Did Homer tell the ‘truth' about the Trojan War? If so, how much, and if not, why not? The issue was hardly academic to the Greeks living under the Roman Empire, given the centrality of both Homer, the father of Greek culture, and the Trojan War, the event that inaugurated Greek history, to conceptions of Imperial Hellenism. This book examines four Greek texts of the Imperial period that address the topic – Strabo's Geography, Dio of Prusa's Trojan Oration, Lucian's novella True Stories, and Philostratus' fictional dialogue Heroicus – and shows how their imaginative explorations of Homer and his relationship to history raise important questions about the nature of poetry and fiction, the identity and intentions of Homer himself, and the significance of the heroic past and Homeric authority in Imperial Greek culture.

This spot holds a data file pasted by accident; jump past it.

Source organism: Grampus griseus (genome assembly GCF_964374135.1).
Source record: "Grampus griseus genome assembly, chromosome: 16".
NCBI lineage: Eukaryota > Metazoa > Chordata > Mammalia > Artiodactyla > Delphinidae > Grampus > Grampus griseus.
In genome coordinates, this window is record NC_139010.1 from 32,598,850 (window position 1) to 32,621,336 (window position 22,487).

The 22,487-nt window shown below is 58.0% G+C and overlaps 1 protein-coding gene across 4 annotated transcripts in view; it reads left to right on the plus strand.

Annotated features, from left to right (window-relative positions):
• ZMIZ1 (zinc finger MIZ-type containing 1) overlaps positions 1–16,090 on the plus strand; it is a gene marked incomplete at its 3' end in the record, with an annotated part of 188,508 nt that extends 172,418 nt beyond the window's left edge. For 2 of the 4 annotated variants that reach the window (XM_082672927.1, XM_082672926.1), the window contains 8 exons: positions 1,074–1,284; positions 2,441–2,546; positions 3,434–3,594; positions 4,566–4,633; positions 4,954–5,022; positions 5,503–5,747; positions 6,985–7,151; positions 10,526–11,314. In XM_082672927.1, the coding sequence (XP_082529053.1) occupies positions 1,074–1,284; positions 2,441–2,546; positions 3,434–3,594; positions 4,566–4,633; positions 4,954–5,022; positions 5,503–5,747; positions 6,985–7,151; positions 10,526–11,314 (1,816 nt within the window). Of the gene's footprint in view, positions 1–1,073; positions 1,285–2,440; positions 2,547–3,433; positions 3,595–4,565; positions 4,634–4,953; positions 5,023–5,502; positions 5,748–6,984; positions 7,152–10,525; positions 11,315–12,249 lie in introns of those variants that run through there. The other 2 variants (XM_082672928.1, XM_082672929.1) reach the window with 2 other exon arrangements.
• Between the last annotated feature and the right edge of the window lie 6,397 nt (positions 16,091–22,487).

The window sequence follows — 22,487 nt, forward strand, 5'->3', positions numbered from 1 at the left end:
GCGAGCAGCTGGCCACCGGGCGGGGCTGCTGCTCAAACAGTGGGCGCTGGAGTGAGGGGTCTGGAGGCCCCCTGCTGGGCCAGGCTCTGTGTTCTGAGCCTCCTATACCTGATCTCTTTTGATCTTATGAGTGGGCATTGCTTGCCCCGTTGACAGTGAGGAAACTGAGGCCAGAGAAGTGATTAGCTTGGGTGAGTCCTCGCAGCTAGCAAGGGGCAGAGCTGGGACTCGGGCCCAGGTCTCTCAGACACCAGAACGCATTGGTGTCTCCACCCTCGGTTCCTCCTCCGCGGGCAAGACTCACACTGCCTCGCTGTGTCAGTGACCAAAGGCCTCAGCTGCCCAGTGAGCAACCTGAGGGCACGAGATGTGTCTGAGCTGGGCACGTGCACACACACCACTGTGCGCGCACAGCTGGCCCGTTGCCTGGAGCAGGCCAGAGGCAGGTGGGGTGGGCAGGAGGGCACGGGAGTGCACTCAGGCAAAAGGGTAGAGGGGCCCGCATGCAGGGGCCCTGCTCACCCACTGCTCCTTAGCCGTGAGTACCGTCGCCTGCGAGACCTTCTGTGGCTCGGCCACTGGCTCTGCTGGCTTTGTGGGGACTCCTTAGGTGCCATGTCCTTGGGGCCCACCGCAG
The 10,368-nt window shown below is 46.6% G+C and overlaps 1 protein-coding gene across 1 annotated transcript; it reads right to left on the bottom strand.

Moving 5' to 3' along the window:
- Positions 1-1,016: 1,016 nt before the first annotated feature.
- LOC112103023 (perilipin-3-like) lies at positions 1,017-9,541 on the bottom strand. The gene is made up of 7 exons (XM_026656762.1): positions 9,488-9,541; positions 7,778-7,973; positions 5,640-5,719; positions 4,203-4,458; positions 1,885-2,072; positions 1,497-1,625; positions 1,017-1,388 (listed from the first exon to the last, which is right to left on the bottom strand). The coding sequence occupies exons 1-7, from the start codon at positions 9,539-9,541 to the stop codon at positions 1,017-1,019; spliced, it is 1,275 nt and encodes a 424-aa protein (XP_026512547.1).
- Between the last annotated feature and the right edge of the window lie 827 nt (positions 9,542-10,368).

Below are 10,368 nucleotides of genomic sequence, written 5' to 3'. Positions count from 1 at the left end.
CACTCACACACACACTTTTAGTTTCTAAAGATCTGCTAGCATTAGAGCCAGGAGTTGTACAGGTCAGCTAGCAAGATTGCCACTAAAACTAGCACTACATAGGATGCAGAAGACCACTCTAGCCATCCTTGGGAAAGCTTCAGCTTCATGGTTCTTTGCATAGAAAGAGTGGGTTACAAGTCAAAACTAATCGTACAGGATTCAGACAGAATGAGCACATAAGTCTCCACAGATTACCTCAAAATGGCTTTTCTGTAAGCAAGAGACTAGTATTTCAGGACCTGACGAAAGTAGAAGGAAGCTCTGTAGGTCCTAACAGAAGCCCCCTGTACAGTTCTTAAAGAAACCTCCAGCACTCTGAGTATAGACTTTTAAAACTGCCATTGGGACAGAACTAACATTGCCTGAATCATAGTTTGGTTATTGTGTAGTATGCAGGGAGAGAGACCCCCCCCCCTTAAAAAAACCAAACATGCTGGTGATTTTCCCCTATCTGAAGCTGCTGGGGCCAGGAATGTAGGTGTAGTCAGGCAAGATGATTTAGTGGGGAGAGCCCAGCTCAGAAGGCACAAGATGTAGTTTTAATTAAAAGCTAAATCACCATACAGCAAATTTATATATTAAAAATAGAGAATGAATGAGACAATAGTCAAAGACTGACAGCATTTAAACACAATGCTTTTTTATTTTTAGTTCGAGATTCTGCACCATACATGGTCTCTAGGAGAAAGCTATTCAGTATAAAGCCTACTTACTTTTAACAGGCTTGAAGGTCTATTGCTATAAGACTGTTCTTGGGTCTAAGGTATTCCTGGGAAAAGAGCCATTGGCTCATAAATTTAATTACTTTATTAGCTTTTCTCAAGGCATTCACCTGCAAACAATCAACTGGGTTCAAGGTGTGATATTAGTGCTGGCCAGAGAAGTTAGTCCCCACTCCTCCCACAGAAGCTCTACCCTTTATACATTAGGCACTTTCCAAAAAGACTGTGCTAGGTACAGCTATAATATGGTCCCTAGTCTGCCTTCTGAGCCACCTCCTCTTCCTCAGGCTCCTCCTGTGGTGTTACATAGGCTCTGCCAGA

Table of Contents
Introduction: Imperial Homer, history, and fiction -- Homer, poet and historian: Herodotus and Thucydides -- Homer, the ideal geographer : Strabo's Geography -- Homer the liar: Dio Chrysostom's Trojan Oration -- Homer on the island. Lucian's True Stories -- Ghosts at Troy: Philostratus' Heroicus -- Epilogue.